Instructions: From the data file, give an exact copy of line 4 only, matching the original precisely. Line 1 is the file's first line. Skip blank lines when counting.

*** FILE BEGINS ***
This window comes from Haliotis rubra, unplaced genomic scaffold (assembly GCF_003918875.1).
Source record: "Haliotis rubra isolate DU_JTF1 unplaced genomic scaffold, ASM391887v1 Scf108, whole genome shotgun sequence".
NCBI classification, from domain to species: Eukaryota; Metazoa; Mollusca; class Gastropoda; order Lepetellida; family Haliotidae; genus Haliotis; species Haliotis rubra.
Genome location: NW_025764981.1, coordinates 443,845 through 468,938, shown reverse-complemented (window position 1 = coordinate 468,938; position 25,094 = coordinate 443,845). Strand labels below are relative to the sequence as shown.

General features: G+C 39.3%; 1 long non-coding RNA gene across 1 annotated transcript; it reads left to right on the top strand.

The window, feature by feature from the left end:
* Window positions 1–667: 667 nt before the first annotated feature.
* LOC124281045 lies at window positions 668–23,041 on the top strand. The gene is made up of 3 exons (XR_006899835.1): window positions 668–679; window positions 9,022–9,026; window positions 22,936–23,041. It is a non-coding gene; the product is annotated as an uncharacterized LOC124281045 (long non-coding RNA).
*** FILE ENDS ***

Genome location: NW_025764981.1, coordinates 443,845 through 468,938, shown reverse-complemented (window position 1 = coordinate 468,938; position 25,094 = coordinate 443,845). Strand labels below are relative to the sequence as shown.